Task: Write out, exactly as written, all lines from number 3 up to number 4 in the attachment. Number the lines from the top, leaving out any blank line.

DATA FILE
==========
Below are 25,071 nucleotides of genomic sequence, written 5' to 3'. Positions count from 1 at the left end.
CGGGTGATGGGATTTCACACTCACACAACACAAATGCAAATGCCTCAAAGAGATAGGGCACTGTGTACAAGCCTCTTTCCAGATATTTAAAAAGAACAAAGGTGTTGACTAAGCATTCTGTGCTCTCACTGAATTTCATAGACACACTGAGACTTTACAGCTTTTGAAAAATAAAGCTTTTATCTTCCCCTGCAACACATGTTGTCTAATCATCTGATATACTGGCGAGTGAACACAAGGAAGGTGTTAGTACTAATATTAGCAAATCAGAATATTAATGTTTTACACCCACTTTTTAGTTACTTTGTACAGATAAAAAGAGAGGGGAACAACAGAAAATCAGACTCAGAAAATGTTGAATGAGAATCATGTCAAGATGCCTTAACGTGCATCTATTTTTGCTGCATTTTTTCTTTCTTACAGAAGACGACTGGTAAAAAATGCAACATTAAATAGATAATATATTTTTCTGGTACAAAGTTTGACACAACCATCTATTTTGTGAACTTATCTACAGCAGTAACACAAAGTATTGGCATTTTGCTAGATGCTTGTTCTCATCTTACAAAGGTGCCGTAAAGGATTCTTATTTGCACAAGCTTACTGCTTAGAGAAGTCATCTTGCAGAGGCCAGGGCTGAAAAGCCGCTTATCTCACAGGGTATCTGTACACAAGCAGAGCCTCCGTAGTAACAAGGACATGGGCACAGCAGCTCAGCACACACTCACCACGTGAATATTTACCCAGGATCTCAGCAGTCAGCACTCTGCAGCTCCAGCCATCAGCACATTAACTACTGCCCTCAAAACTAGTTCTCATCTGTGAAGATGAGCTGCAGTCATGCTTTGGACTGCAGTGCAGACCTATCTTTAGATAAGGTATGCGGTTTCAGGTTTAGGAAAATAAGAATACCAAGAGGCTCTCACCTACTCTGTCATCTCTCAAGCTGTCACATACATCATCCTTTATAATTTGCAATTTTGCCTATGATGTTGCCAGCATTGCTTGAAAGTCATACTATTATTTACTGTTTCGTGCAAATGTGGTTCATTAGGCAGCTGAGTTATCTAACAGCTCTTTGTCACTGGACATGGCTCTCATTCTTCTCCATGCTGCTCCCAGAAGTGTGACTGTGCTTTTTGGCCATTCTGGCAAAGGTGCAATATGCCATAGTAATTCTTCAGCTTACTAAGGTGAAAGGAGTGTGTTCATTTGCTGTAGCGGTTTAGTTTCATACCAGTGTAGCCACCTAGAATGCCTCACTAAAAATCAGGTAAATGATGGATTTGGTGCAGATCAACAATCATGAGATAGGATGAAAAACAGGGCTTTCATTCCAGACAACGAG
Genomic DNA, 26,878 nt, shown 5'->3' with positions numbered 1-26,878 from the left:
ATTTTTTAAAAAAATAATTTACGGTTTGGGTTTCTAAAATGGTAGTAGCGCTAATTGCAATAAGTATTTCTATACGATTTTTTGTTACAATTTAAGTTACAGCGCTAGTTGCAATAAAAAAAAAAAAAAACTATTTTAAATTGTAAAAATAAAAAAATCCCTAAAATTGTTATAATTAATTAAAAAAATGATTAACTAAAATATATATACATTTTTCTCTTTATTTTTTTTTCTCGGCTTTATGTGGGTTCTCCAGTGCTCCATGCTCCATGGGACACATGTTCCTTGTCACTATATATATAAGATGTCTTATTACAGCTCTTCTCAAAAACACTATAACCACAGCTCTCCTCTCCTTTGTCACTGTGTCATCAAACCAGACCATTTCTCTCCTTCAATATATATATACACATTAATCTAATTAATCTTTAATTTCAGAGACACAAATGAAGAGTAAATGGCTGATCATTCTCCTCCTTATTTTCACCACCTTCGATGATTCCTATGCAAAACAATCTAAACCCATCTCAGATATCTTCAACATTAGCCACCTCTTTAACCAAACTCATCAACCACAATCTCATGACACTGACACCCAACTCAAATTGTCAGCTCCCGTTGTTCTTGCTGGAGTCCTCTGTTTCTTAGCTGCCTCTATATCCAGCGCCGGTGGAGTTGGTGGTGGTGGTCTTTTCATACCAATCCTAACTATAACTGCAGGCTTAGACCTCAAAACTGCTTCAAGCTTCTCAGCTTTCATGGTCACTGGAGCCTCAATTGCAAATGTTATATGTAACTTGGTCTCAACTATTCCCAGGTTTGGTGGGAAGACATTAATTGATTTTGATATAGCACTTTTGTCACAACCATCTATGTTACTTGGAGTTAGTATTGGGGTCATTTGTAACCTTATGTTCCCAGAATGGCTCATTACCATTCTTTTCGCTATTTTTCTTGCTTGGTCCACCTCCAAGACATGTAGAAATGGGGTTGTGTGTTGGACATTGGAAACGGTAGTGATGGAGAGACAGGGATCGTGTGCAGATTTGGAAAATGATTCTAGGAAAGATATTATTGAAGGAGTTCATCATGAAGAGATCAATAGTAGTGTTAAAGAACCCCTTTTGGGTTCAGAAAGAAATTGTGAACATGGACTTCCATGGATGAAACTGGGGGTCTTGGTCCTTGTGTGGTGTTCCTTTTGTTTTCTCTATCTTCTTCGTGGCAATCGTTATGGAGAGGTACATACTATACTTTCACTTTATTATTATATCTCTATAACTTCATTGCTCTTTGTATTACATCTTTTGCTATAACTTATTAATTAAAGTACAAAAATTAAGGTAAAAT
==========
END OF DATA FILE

Genomic DNA, 26,878 nt, shown 5'->3' with positions numbered 1-26,878 from the left:
ATTTTTTAAAAAAATAATTTACGGTTTGGGTTTCTAAAATGGTAGTAGCGCTAATTGCAATAAGTATTTCTATACGATTTTTTGTTACAATTTAAGTTACAGCGCTAGTTGCAATAAAAAAAAAAAAAAACTATTTTAAATTGTAAAAATAAAAAAATCCCTAAAATTGTTATAATTAATTAAAAAAATGATTAACTAAAATATATATACATTTTTCTCTTTATTTTTTTTTCTCGGCTTTATGTGGGTTCTCCAGTGCTCCATGCTCCATGGGACACATGTTCCTTGTCACTATATATATAAGATGTCTTATTACAGCTCTTCTCAAAAACACTATAACCACAGCTCTCCTCTCCTTTGTCACTGTGTCATCAAACCAGACCATTTCTCTCCTTCAATATATATATACACATTAATCTAATTAATCTTTAATTTCAGAGACACAAATGAAGAGTAAATGGCTGATCATTCTCCTCCTTATTTTCACCACCTTCGATGATTCCTATGCAAAACAATCTAAACCCATCTCAGATATCTTCAACATTAGCCACCTCTTTAACCAAACTCATCAACCACAATCTCATGACACTGACACCCAACTCAAATTGTCAGCTCCCGTTGTTCTTGCTGGAGTCCTCTGTTTCTTAGCTGCCTCTATATCCAGCGCCGGTGGAGTTGGTGGTGGTGGTCTTTTCATACCAATCCTAACTATAACTGCAGGCTTAGACCTCAAAACTGCTTCAAGCTTCTCAGCTTTCATGGTCACTGGAGCCTCAATTGCAAATGTTATATGTAACTTGGTCTCAACTATTCCCAGGTTTGGTGGGAAGACATTAATTGATTTTGATATAGCACTTTTGTCACAACCATCTATGTTACTTGGAGTTAGTATTGGGGTCATTTGTAACCTTATGTTCCCAGAATGGCTCATTACCATTCTTTTCGCTATTTTTCTTGCTTGGTCCACCTCCAAGACATGTAGAAATGGGGTTGTGTGTTGGACATTGGAAACGGTAGTGATGGAGAGACAGGGATCGTGTGCAGATTTGGAAAATGATTCTAGGAAAGATATTATTGAAGGAGTTCATCATGAAGAGATCAATAGTAGTGTTAAAGAACCCCTTTTGGGTTCAGAAAGAAATTGTGAACATGGACTTCCATGGATGAAACTGGGGGTCTTGGTCCTTGTGTGGTGTTCCTTTTGTTTTCTCTATCTTCTTCGTGGCAATCGTTATGGAGAGGTACATACTATACTTTCACTTTATTATTATATCTCTATAACTTCATTGCTCTTTGTATTACATCTTTTGCTATAACTTATTAATTAAAGTACAAAAATTAAGGTAAAAT